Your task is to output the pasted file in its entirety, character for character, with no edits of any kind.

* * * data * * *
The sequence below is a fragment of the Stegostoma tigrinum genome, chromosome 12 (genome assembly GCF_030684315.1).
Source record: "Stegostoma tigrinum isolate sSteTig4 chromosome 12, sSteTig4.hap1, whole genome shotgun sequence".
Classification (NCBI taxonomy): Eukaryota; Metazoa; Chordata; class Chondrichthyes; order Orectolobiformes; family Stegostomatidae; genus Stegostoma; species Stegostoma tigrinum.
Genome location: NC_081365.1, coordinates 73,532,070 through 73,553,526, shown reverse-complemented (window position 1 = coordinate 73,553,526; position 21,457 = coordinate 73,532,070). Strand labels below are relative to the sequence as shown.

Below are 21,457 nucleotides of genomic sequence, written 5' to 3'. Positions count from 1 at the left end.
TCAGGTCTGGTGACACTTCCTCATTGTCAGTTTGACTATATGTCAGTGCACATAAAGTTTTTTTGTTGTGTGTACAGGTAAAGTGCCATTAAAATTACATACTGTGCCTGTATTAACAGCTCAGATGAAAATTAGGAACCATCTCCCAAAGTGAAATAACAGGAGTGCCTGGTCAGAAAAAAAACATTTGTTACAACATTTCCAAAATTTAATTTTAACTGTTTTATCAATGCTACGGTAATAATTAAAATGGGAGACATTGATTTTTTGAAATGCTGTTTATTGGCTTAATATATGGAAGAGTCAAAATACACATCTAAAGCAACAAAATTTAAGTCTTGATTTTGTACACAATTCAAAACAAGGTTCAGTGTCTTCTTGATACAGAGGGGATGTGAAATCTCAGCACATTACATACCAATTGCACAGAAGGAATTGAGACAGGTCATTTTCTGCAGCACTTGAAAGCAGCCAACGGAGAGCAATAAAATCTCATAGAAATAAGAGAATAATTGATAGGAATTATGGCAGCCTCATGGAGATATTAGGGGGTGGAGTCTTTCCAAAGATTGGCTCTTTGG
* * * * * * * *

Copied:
The sequence below is a fragment of the Stegostoma tigrinum genome, chromosome 12 (genome assembly GCF_030684315.1).
Source record: "Stegostoma tigrinum isolate sSteTig4 chromosome 12, sSteTig4.hap1, whole genome shotgun sequence".
Classification (NCBI taxonomy): Eukaryota; Metazoa; Chordata; class Chondrichthyes; order Orectolobiformes; family Stegostomatidae; genus Stegostoma; species Stegostoma tigrinum.
Genome location: NC_081365.1, coordinates 73,532,070 through 73,553,526, shown reverse-complemented (window position 1 = coordinate 73,553,526; position 21,457 = coordinate 73,532,070). Strand labels below are relative to the sequence as shown.

Below are 21,457 nucleotides of genomic sequence, written 5' to 3'. Positions count from 1 at the left end.
TCAGGTCTGGTGACACTTCCTCATTGTCAGTTTGACTATATGTCAGTGCACATAAAGTTTTTTTGTTGTGTGTACAGGTAAAGTGCCATTAAAATTACATACTGTGCCTGTATTAACAGCTCAGATGAAAATTAGGAACCATCTCCCAAAGTGAAATAACAGGAGTGCCTGGTCAGAAAAAAAACATTTGTTACAACATTTCCAAAATTTAATTTTAACTGTTTTATCAATGCTACGGTAATAATTAAAATGGGAGACATTGATTTTTTGAAATGCTGTTTATTGGCTTAATATATGGAAGAGTCAAAATACACATCTAAAGCAACAAAATTTAAGTCTTGATTTTGTACACAATTCAAAACAAGGTTCAGTGTCTTCTTGATACAGAGGGGATGTGAAATCTCAGCACATTACATACCAATTGCACAGAAGGAATTGAGACAGGTCATTTTCTGCAGCACTTGAAAGCAGCCAACGGAGAGCAATAAAATCTCATAGAAATAAGAGAATAATTGATAGGAATTATGGCAGCCTCATGGAGATATTAGGGGGTGGAGTCTTTCCAAAGATTGGCTCTTTGG